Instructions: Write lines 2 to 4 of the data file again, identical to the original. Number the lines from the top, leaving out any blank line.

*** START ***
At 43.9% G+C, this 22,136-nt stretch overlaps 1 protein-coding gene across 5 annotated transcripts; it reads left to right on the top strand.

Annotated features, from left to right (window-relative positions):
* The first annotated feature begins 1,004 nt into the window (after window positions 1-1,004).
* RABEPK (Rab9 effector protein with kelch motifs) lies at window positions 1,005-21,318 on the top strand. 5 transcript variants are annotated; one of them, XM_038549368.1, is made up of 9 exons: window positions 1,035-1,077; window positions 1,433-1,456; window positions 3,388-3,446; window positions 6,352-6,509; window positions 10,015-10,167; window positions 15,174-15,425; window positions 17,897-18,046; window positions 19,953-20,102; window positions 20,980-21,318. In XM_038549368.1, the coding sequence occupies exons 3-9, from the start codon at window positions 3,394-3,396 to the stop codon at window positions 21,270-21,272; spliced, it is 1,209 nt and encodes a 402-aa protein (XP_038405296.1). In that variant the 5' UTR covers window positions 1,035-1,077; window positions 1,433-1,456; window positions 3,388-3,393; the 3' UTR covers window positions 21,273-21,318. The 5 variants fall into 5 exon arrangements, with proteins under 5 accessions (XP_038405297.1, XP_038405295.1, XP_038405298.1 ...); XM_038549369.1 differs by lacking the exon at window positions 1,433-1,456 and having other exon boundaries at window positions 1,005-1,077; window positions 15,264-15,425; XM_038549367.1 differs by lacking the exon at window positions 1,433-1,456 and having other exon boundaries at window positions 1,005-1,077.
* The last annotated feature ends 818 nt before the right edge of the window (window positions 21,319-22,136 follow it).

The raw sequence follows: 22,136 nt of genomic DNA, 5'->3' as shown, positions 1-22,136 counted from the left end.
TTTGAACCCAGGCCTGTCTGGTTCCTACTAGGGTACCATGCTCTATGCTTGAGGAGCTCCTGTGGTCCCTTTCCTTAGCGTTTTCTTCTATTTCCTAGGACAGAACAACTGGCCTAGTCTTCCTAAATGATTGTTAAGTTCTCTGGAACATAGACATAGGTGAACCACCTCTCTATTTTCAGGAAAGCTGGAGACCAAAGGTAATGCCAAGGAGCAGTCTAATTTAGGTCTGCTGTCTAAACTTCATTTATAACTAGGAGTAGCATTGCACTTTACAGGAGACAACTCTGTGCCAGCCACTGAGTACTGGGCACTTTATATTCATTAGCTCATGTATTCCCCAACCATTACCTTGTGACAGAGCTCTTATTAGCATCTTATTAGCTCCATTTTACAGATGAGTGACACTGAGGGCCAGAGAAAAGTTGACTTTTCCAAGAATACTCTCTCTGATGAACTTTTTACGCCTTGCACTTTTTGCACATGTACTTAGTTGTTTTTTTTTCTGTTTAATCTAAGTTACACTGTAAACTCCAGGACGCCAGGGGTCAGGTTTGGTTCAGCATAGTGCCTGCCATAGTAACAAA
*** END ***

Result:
Annotated features, from left to right (window-relative positions):
* The first annotated feature begins 1,004 nt into the window (after window positions 1-1,004).
* RABEPK (Rab9 effector protein with kelch motifs) lies at window positions 1,005-21,318 on the top strand. 5 transcript variants are annotated; one of them, XM_038549368.1, is made up of 9 exons: window positions 1,035-1,077; window positions 1,433-1,456; window positions 3,388-3,446; window positions 6,352-6,509; window positions 10,015-10,167; window positions 15,174-15,425; window positions 17,897-18,046; window positions 19,953-20,102; window positions 20,980-21,318. In XM_038549368.1, the coding sequence occupies exons 3-9, from the start codon at window positions 3,394-3,396 to the stop codon at window positions 21,270-21,272; spliced, it is 1,209 nt and encodes a 402-aa protein (XP_038405296.1). In that variant the 5' UTR covers window positions 1,035-1,077; window positions 1,433-1,456; window positions 3,388-3,393; the 3' UTR covers window positions 21,273-21,318. The 5 variants fall into 5 exon arrangements, with proteins under 5 accessions (XP_038405297.1, XP_038405295.1, XP_038405298.1 ...); XM_038549369.1 differs by lacking the exon at window positions 1,433-1,456 and having other exon boundaries at window positions 1,005-1,077; window positions 15,264-15,425; XM_038549367.1 differs by lacking the exon at window positions 1,433-1,456 and having other exon boundaries at window positions 1,005-1,077.